Today’s Sunday cover story takes a look at what might be in store for Colorado when – and if – years of talk about starting a Front Range passenger railway actually become reality. A partnership with Amtrak would fast-track the idea, so we decided to dive deep into how its relationships with other states work.
I decided to zero in on a popular Chicago-to-Milwaukee route called the Hiawatha. This line is long-established and offers a good sense of what’s possible: Decades of investment by Wisconsin and Illinois, along with the federal government, allow the Hiawatha’s trains to zip between those two Midwestern cities faster than it would take to drive most of the time.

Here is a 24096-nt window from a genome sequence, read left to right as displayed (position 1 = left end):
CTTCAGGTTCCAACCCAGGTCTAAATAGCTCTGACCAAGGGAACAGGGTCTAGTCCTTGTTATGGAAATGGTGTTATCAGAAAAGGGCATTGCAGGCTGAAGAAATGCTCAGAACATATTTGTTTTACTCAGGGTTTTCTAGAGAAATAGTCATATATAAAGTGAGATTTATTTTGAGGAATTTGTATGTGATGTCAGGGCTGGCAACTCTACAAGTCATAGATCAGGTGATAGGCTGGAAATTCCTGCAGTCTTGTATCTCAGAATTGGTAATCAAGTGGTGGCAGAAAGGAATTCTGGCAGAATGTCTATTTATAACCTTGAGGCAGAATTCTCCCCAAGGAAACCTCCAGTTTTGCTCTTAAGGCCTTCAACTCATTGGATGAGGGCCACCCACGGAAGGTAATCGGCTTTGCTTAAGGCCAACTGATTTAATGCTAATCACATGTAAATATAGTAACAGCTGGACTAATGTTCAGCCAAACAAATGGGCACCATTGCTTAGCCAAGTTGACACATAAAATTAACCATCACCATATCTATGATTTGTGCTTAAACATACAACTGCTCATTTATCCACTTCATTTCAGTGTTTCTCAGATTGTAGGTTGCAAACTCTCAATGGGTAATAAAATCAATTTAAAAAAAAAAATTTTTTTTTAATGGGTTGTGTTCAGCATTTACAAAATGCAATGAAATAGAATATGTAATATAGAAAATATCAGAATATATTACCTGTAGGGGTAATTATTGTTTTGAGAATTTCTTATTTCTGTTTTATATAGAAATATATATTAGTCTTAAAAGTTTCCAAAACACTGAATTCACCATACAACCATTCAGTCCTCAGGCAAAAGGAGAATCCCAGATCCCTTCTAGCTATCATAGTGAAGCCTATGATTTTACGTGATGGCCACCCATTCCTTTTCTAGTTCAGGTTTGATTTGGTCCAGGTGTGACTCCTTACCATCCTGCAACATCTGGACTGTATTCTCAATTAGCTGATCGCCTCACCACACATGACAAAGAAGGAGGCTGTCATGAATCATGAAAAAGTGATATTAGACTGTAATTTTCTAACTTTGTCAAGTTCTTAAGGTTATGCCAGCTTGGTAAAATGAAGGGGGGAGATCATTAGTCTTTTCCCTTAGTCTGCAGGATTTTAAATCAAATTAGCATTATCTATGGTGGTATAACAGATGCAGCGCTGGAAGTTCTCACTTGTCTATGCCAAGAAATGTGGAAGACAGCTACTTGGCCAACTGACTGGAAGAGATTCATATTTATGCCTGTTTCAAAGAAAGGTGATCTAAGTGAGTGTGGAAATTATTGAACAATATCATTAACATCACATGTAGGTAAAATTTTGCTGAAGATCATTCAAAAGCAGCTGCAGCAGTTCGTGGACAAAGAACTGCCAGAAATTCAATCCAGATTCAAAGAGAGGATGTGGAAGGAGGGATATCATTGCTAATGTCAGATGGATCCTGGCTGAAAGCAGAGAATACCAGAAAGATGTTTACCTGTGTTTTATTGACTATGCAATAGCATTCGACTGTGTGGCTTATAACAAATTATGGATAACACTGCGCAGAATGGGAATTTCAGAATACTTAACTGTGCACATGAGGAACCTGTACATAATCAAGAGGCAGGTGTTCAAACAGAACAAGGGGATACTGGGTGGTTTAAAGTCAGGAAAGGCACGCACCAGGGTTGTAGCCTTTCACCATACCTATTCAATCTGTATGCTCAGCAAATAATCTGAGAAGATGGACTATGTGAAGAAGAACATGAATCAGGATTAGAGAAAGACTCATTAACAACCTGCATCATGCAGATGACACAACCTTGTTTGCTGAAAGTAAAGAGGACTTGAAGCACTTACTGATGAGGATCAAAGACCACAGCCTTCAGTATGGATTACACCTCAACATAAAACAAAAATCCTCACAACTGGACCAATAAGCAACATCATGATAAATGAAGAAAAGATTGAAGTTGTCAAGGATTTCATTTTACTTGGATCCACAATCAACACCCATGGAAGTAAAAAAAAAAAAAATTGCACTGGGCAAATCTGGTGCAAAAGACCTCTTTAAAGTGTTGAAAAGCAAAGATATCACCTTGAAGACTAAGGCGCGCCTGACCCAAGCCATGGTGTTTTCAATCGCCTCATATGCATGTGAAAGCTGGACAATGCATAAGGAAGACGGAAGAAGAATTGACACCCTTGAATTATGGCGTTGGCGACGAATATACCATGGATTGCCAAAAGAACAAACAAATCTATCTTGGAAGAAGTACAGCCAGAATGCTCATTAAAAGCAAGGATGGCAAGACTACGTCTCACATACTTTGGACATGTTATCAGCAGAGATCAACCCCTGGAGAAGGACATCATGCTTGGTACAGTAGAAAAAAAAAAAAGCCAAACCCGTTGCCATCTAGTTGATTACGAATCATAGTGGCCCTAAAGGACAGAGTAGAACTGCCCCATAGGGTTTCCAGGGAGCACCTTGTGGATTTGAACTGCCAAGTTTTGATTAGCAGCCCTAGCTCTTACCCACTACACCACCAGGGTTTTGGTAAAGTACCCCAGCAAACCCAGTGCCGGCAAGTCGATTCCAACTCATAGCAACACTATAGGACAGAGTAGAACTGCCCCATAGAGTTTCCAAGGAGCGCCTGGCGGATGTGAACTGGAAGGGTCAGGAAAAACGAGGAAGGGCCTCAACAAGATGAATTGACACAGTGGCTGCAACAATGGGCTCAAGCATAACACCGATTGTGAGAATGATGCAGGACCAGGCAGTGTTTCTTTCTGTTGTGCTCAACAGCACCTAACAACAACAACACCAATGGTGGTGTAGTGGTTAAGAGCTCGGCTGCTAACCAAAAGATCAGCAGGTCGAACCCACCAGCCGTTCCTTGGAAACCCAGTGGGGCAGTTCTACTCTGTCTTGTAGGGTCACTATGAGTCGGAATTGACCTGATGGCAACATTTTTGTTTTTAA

The trains jockey for track space with freight trains and a busy Chicago commuter rail line, a challenge similar to what Colorado will face if it upgrades busy freight corridors here.
To better understand the route and the people who use it, I spent a couple days this month riding trains between Chicago and Milwaukee, talking to passengers and taking the measure of how they operate. I even bumped into a rider from Colorado – one who’s eager to see something similar built here.
Max Herman, Special to The Denver Post
Conductor Marc Buckler scans tickets from passengers as the Hiawatha trains heads towards Milwaukee during the evening rush hour on Wednesday, Aug. 4, 2021. This particular train run carried over 130 passengers.
RJ Sangosti, The Denver Post
Colorado School of Mines and EasyMile launched the Mines Rover autonomous shuttle service in Golden on Aug. 10, 2021.